Rocket Propulsion:

– Thrust

– Conservation of Momentum

– Impulse & Momentum

– Combustion & Exhaust Velocity

– Specific Impulse

– Rocket Engines

– Power Cycles

– Engine Cooling

– Solid Rocket Motors

– Monopropellant Engines

– Staging

A multi stage rocket is a rocket with two or more stages, each with its own engine and propellant, to travel through space.The result is two or more separate rockets, attached either on top or next two each other.The first stage is at the bottom and is usually the largest, the second stage and subsequent upper stages are above it, usually decreasing in size.


Once fuel is used up in a certain stage of the rocket, that stage can be dropped, making the rocket lighter. The lighter the rocket, the more fuel efficient and faster it can go. Also, each stage can have a different motor specific to the area it would be traveling through at the time the motor will need to be used. 

Staging makes the motors not being used until later in flight and the entire rocket more difficult to build. In addition, each staging event has a greater probability of something going wrong. There could be separation failure, ignition failure, or stage collision as well as normal rocket failures.

Multistage rockets allow improved payload capability for vehicles with a high V requirement such as launch vehicles or interplanetary spacecraft. In a multistage rocket, propellant is stored in smaller, separate tanks rather than a larger single tank as in a single-stage rocket. Since each tank is discarded when empty, energy is not expended to accelerate the empty tanks, so a higher total V is obtained. Alternatively, a larger payload mass can be accelerated to the same total V. For convenience, the separate tanks are usually bundled with their own engines, with each discardable unit called a stage.

Multistage rocket performance is described by the same rocket equation as single-stage rockets, but must be determined on a stage-by-stage basis. The velocity increment, Vi, for each stage is calculated as before,

where moi represents the total vehicle mass when stage i is ignited, and mfi is the total vehicle mass when stage i is burned out but not yet discarded. It is important to realize that the payload mass for any stage consists of the mass of all subsequent stages plus the ultimate payload itself. The velocity increment for the vehicle is then the sum of those for the individual stages where n is the total number of stages.

We define the payload fraction as the ratio of payload mass to initial mass, or mpl/mo.

For a multistage vehicle with dissimilar stages, the overall vehicle payload fraction depends on how the V requirement is partitioned among stages. Payload fractions will be reduced if the V is partitioned suboptimally. The optimal distribution may be determined by trial and error. A V distribution is postulated and the resulting payload fraction calculated. The V distribution is varied until the payload fraction is maximized. Once the V distribution is selected, vehicle sizing is accomplished by starting with the uppermost or final stage (whose payload is the actual deliverable payload) and calculating the initial mass of this assembly. This assembly then forms the payload for the previous stage and the process repeats until all stages are sized. Results reveal that to maximize payload fraction for a given V requirement:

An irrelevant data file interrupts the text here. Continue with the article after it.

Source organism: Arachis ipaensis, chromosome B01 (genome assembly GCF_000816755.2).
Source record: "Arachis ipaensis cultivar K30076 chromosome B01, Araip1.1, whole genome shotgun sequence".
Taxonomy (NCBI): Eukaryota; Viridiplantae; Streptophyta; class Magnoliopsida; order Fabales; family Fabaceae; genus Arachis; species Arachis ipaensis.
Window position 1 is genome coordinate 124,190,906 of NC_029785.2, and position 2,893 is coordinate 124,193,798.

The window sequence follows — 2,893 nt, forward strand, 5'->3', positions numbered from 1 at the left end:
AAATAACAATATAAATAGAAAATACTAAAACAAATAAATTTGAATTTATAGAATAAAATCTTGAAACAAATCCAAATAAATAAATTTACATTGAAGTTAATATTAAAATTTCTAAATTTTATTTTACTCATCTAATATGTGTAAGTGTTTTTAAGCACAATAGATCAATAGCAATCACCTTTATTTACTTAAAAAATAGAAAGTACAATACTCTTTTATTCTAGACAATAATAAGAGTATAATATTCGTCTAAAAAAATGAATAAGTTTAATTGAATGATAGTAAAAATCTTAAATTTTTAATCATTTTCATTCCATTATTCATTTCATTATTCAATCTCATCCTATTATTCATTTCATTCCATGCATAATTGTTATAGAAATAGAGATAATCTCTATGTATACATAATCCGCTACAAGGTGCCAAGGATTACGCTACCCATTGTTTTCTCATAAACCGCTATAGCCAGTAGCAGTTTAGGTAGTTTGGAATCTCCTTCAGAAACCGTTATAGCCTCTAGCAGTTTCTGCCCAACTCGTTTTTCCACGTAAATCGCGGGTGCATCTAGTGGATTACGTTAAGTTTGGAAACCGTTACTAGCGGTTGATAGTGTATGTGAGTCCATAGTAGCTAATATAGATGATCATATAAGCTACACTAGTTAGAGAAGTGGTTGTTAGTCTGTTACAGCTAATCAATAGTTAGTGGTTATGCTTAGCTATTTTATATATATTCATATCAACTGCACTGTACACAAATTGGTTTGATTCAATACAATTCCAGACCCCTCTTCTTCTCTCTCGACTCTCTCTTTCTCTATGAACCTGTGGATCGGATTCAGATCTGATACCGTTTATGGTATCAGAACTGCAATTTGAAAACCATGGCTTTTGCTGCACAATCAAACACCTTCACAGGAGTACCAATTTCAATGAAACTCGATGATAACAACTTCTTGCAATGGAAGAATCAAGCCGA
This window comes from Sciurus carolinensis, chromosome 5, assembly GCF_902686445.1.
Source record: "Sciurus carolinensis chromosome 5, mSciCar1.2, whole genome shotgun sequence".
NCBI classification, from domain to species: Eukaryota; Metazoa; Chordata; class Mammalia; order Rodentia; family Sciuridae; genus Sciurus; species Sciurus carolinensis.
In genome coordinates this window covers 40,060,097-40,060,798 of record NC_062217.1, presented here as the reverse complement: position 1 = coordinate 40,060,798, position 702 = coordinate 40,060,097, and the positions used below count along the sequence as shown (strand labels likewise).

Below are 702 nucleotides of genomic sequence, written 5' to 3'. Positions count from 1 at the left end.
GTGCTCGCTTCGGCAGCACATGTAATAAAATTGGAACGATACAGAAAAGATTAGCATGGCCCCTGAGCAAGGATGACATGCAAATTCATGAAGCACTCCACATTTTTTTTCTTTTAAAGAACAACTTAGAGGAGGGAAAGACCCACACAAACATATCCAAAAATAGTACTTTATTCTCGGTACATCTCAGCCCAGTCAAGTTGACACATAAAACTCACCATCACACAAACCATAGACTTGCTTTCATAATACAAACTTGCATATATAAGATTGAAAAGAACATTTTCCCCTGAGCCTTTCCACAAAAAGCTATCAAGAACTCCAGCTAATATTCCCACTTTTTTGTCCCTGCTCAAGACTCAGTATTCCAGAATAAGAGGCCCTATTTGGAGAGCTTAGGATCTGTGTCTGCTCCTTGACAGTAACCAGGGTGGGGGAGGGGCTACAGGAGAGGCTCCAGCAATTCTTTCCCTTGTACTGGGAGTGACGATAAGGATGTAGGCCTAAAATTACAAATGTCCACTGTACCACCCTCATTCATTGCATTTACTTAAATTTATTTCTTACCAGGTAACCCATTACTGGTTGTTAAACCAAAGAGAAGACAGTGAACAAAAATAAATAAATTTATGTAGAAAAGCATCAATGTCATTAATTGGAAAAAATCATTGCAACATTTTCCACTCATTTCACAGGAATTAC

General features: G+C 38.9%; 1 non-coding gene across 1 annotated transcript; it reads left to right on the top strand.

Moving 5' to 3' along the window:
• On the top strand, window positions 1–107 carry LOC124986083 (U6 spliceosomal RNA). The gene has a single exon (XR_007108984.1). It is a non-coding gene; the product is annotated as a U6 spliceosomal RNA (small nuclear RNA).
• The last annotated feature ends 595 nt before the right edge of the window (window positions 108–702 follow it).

1. Stages with higher Isp should be above stages with lower Isp.
2. More V should be provided by the stages with the higher Isp.
3. Each succeeding stage should be smaller than its predecessor.
4. Similar stages should provide the same V.




A two-stage rocket has the following masses:  1st-stage propellant mass 120,000
kg, 1st-stage dry mass 9,000 kg, 2nd-stage propellant mass 30,000 kg, 2nd-stage
dry mass 3,000 kg, and payload mass 3,000 kg.  The specific impulses of the
1st and 2nd stages are 260 s and 320 s respectively.  Calculate the rocket's
total V.


   Given:  Mo1 = 120,000 + 9,000 + 30,000 + 3,000 + 3,000 = 165,000 kg
           Mf1 = 9,000 + 30,000 + 3,000 + 3,000 = 45,000 kg
           Isp1 = 260 s
           Mo2 = 30,000 + 3,000 + 3,000 = 36,000 kg
           Mf2 = 3,000 + 3,000 = 6,000 kg
           Isp2 = 320 s

   Equation (1.24),

      C1 = Isp1g
      C1 = 260 × 9.80665 = 2,550 m/s

      C2 = Isp2g 
      C2 = 320 × 9.80665 = 3,138 m/s

   Equation (1.39),

      V1 = C1 × LN[ Mo1 / Mf1 ]
      V1 = 2,550 × LN[ 165,000 / 45,000 ]
      V1 = 3,313 m/s  

      V2 = C2 × LN[ Mo2 / Mf2 ]
      V2 = 3,138 × LN[ 36,000 / 6,000 ]
      V2 = 5,623 m/s

   Equation (1.40),

      VTotal = V1 + V2       
      VTotal = 3,313 + 5,623
      VTotal = 8,936 m/s

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